A GP's winter tale

Dr Faye Kirkland recalls an out-of-hours shift that reminded her why she became a GP.

Dr Kirkland: 'As the conversation draws to a close, they end the call by simply saying: ‘Happy Christmas, doc’.'
Dr Kirkland: 'As the conversation draws to a close, they end the call by simply saying: ‘Happy Christmas, doc’.'

It’s a cold frosty morning before Christmas and I’ve signed up to work a Saturday morning out-of-hours shift.

As I wonder what the day will have in store for me, I see images in my mind of Christmas-related injuries. Sprained ankles sustained while trying to grab the must-have gift of the season, or stumbling out of the works party after too many festive beverages. A nasty episode of right upper quadrant pain post mince pies, or the early morning gastritis from too much mulled wine.

At times like these, I aim to mentally prepare myself for what lies ahead. The eighties classic ‘Eye of the Tiger’ blasts out of the car stereo as I drive to work. I visualise the queues of patients in plastic chairs, hit by the onslaught of winter viruses. I imagine being greeted by a chorus of COPD wheeze. So I try to put myself in the place of the patients and think how annoying it would be to be ill over the festive period and wasting precious time waiting to be seen.

As I walk in, I’m greeted with a cheery ‘hello’ from a smiling receptionist and am surprised to see how many decorations have been approved by infection control.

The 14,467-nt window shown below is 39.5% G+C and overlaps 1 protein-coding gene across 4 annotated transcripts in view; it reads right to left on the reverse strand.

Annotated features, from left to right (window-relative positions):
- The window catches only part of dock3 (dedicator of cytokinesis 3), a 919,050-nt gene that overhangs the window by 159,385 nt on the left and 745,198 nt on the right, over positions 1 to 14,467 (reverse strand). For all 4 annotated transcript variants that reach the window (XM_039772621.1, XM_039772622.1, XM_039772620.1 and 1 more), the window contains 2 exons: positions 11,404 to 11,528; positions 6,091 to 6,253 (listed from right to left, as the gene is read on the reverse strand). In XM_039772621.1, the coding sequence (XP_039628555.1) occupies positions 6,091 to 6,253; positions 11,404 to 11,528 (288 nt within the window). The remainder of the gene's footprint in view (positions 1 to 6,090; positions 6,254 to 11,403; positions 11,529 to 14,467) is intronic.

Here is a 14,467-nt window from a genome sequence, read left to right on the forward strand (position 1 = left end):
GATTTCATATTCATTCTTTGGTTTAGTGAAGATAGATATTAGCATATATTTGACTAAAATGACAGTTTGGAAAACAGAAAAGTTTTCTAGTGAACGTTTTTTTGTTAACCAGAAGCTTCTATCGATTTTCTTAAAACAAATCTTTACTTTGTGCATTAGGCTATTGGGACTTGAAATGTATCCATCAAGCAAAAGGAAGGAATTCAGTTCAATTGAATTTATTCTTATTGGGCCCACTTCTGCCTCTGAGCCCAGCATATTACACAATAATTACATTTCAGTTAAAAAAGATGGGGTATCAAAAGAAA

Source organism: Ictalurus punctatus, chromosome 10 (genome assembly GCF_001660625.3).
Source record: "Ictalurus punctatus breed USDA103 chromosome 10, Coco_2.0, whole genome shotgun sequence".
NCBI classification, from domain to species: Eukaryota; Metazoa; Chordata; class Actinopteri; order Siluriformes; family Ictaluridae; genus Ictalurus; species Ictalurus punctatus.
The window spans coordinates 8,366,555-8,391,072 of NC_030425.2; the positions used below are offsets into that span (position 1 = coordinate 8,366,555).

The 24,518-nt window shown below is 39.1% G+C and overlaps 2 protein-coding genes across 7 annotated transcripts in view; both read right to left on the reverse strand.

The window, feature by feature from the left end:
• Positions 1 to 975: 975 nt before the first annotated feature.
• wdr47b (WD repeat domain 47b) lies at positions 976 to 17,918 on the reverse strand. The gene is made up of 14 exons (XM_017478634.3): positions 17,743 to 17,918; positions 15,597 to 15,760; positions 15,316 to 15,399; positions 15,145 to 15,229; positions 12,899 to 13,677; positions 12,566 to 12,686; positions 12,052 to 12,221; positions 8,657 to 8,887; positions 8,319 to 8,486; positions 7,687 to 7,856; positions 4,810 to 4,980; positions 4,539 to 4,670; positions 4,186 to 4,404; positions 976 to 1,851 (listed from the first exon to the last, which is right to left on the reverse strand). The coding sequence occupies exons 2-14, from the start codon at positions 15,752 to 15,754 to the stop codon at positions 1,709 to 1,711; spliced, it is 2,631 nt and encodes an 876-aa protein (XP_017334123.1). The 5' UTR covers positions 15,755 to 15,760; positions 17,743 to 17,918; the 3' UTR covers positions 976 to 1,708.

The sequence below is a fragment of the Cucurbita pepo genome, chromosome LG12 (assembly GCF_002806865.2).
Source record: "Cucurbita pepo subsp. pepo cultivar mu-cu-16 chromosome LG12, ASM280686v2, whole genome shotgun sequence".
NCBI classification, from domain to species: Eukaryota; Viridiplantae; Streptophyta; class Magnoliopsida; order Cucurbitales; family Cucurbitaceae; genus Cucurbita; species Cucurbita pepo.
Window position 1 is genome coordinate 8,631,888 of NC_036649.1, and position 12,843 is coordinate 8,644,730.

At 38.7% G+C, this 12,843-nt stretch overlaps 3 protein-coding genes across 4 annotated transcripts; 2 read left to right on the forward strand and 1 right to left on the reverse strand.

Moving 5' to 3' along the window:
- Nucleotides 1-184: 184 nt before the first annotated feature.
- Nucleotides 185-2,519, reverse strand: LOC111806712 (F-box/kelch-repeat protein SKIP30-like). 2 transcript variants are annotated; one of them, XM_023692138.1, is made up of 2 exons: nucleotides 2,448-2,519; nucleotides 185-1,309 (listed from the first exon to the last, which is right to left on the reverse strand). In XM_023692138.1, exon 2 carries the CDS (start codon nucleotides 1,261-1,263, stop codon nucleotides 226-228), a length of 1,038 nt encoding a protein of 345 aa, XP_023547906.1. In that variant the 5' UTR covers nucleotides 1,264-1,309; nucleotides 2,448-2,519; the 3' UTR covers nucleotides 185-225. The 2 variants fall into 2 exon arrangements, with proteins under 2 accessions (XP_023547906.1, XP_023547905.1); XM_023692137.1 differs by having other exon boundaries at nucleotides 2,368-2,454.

A few hours of the shift pass by and it still amazes me, after all this time, who comes through the door. From the people who just need simple reassurance to the incredibly sick patients who are surprised when you tell them they need to be admitted to hospital.

A call stops me in my tracks – someone who simply wants to talk. This is a person who hasn’t spoken to anyone for days. They describe the social isolation they feel after losing a close family member. They had listened to a discussion about increasing rates of loneliness on the radio last night and had finally been brave enough to reach out.

There’s a lengthy discussion, risk assessing, signposting to appropriate organisations and, with the patient’s consent, a referral to social services. As the conversation draws to a close, they end the call by simply saying: ‘Happy Christmas, doc’. It’s at times like these that I realise how privileged I am to do my job. ‘Happy Christmas,’ I reply.

  • Dr Kirkland is a GP in Eastbourne, East Sussex

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